from Greene Circuit Court (CV-17-900029)
Willingham and David T. Shaw of Griess, Shaw & Willingham,
P.C., Eutaw, for appellant.
Marshall, atty. gen., and Yvonne A.H., Saxon, asst. atty.
gen., for appellee.
Manuel Martinez-Camacho ("Camacho") appeals from a
judgment entered by the Greene Circuit Court ("the trial
court") ordering the forfeiture of $52,560 ("the
$52,560") to the State of Alabama pursuant to Ala. Code
1975, § 20-2-93.
and Procedural History
March 13, 2017, at approximately 4:00 a.m., Agent Robbie
Autery, who is a member of the 17th Judicial Circuit Drug
Task Force, stopped a four-door 2015 Toyota Tundra pickup
truck ("the truck") for speeding on Interstate 59
South in Greene County. The truck had California license
plates and was owned by Camacho, who is a United States
citizen and a resident of Ukiah, California. Camacho was
sitting in the front-passenger seat of the truck. The driver
of the truck was Christian Aguilar-Hernandez
("Hernandez"), who is a Mexican citizen and speaks
limited English. The record includes a recording made by
Agent Autery's patrol-vehicle video camera, which also
incorporates an audio recording through a device apparently
worn by Agent Autery. Deputy Donald Gant was also in Agent
Autery's patrol vehicle when he made the traffic stop, as
was Agent Autery's drug-detection dog, Suza.
Autery approached Camacho's truck on the passenger side.
Agent Autery spoke to Camacho and to Hernandez, requested
Hernandez's driver's license, and inquired about his
driving history. Hernandez and Camacho indicated to Agent
Autery that Hernandez had a previous ticket. Agent Autery
informed Hernandez that, "as long as it had been
awhile" since the previous ticket, Agent Autery would
"just give [Hernandez] a warning." Agent Autery
then requested that Hernandez accompany him to his patrol
vehicle, where Agent Autery interviewed Hernandez after
patting him down. Agent Autery knows limited Spanish, and
Hernandez and Agent Autery communicated sometimes in English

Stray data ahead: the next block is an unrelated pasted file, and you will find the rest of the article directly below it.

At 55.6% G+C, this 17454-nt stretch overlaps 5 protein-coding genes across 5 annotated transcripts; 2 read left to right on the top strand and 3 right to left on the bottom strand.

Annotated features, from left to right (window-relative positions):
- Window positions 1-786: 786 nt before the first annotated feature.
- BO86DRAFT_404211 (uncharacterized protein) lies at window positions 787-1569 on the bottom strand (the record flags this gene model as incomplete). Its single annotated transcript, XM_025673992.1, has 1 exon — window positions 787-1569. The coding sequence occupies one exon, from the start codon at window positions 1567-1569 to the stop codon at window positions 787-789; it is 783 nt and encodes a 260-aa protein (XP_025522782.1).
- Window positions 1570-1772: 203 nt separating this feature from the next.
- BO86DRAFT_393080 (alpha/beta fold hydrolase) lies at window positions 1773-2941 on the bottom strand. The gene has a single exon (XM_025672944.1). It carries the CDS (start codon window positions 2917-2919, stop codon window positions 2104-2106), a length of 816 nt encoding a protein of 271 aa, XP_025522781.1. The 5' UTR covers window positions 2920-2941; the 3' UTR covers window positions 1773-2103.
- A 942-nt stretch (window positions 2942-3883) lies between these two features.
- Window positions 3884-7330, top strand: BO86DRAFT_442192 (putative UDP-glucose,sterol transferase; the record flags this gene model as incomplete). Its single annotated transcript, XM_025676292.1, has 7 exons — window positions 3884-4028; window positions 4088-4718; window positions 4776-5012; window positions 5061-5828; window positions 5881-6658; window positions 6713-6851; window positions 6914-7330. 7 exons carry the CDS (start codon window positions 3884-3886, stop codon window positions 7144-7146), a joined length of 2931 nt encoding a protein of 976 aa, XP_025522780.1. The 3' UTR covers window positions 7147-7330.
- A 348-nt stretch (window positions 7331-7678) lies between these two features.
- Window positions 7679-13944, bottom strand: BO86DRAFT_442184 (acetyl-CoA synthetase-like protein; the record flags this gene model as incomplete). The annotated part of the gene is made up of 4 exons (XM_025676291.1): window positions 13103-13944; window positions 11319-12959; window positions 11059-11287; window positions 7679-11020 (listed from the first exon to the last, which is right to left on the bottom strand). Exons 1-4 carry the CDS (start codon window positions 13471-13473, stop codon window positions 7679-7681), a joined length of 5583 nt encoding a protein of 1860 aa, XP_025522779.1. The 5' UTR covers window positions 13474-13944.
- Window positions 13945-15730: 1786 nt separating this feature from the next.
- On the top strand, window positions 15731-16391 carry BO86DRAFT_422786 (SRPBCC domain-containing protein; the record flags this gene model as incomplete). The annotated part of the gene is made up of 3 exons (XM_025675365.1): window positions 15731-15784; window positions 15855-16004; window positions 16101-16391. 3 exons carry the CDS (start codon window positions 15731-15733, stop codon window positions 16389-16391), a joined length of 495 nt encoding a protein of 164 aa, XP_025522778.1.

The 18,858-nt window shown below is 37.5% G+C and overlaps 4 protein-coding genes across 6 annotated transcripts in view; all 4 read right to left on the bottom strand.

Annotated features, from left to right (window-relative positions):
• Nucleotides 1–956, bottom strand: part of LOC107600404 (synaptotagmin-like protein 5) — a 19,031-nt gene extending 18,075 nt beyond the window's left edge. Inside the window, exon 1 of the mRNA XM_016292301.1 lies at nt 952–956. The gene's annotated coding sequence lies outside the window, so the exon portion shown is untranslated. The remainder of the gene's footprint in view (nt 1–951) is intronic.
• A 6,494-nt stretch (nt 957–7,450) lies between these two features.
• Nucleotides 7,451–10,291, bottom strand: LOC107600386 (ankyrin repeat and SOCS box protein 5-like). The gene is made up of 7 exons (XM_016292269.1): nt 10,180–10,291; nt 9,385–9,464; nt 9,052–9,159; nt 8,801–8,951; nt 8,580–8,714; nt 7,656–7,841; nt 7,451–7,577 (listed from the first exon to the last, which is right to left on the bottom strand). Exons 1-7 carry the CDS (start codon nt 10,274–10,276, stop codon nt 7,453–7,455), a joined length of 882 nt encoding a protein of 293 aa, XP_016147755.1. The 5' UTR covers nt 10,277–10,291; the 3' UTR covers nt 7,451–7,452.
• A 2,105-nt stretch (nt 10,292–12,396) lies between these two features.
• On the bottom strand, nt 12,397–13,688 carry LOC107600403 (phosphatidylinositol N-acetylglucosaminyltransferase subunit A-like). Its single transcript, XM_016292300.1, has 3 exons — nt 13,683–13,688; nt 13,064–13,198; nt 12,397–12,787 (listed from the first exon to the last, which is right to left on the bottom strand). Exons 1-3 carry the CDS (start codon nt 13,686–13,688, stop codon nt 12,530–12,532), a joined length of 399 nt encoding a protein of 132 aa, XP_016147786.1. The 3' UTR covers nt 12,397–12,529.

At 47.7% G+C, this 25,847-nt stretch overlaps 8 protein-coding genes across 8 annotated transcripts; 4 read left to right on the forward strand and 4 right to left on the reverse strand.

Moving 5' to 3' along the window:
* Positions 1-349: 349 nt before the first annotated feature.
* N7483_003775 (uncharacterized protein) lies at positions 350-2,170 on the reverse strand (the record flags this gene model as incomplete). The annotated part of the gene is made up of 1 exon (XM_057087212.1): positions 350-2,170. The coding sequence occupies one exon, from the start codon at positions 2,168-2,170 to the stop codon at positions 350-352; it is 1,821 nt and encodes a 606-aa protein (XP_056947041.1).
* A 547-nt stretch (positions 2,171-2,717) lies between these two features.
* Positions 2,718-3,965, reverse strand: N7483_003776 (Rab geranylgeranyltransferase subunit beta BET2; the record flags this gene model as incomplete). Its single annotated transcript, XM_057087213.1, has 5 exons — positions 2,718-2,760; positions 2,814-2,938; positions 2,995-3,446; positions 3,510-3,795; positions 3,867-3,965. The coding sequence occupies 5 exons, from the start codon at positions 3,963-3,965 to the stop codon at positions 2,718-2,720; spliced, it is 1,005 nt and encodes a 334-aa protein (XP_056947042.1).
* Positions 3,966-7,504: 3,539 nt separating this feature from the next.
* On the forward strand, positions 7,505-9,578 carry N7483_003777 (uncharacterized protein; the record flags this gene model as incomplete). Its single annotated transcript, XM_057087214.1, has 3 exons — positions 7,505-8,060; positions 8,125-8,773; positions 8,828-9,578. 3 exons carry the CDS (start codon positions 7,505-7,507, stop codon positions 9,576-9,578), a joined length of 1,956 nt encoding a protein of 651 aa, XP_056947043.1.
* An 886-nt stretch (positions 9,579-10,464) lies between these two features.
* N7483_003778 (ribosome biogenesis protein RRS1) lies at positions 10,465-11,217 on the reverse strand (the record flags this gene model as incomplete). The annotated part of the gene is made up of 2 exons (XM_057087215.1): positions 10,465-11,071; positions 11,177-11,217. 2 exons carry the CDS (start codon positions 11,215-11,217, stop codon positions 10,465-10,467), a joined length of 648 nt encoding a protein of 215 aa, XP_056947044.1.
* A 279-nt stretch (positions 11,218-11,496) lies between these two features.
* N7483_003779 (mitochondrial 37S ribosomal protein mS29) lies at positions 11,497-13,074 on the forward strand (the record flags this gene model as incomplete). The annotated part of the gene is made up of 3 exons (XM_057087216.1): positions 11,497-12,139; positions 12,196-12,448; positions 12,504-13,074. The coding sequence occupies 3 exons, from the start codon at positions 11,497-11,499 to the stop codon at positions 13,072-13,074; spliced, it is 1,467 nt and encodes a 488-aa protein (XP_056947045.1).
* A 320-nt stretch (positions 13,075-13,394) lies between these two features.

and sometimes in Spanish. Hernandez told Agent Autery that he
and Camacho had been in Atlanta for approximately "four
days" and that they were driving to Dallas.
few minutes of discussion with Hernandez, Agent Autery left
his patrol vehicle and spoke to Camacho, who had remained in
the truck. Agent Autery obtained Camacho's driver's
license and interviewed him as to his and Hernandez's
travel itinerary. Camacho told Agent Autery that he and
Hernandez had been in Atlanta for a "few days" and
were driving to Dallas. Agent Autery asked Camacho a series
of questions regarding the presence of any weapons, drugs,
money, or anything illegal in the truck. (A portion of each
question was in Spanish.) Camacho replied "no" to
each inquiry, and, when asked if there was anything illegal
in the truck, he stated: "[N]othing illegal."
Autery returned to his patrol vehicle and radioed for
background checks on Hernandez, Camacho, and the truck. While
Agent Autery was waiting for the response to the
background-check request, he asked a few additional questions
to Hernandez. After approximately 17 minutes, the person who
conducted the background checks informed Autery that,
among other things, Camacho had been arrested in 2010 in
Nebraska for possession of a controlled substance with intent
to deliver but that the prosecution of the case based on that
arrest had been "declined."
completion of the background-check discussion, Agent Autery
returned Hernandez's license, issued him a written
warning for speeding, and told him that Agent Autery was
"through with the traffic stop." The traffic stop
had taken approximately 30 minutes. Agent Autery then asked
Hernandez about whether any weapons, drugs, or money were in
the truck. Hernandez responded no to those inquiries. Agent
Autery then stated that he was going to ask Camacho if he
could search the truck, and he directed Hernandez to remain
in the patrol vehicle.
Autery again left his patrol vehicle, stating, presumably to
Deputy Gant, "[Camacho's] been popped before,"
and proceeded to the truck to speak to Camacho. Agent Autery
returned Camacho's license and then asked him for
permission to search the truck. After a brief discussion with
Agent Autery, during which Camacho stated he had had problems
from the delays and officers' actions during previous
searches of his vehicle, Camacho refused to consent to a
search. Agent Autery then instructed Camacho to exit the
truck, informed him he was going to "run his [dog]"
around the truck, and patted Camacho down. During the pat
down, Camacho disclosed that he had approximately $1,500 in
his pocket, and he showed the "wad" of money to
Autery returned to his patrol vehicle to retrieve Suza. Agent
Autery walked Suza around Camacho's truck, and, according
to Agent Autery, the dog "alerted" on the
driver's side door area of the truck. Agent Autery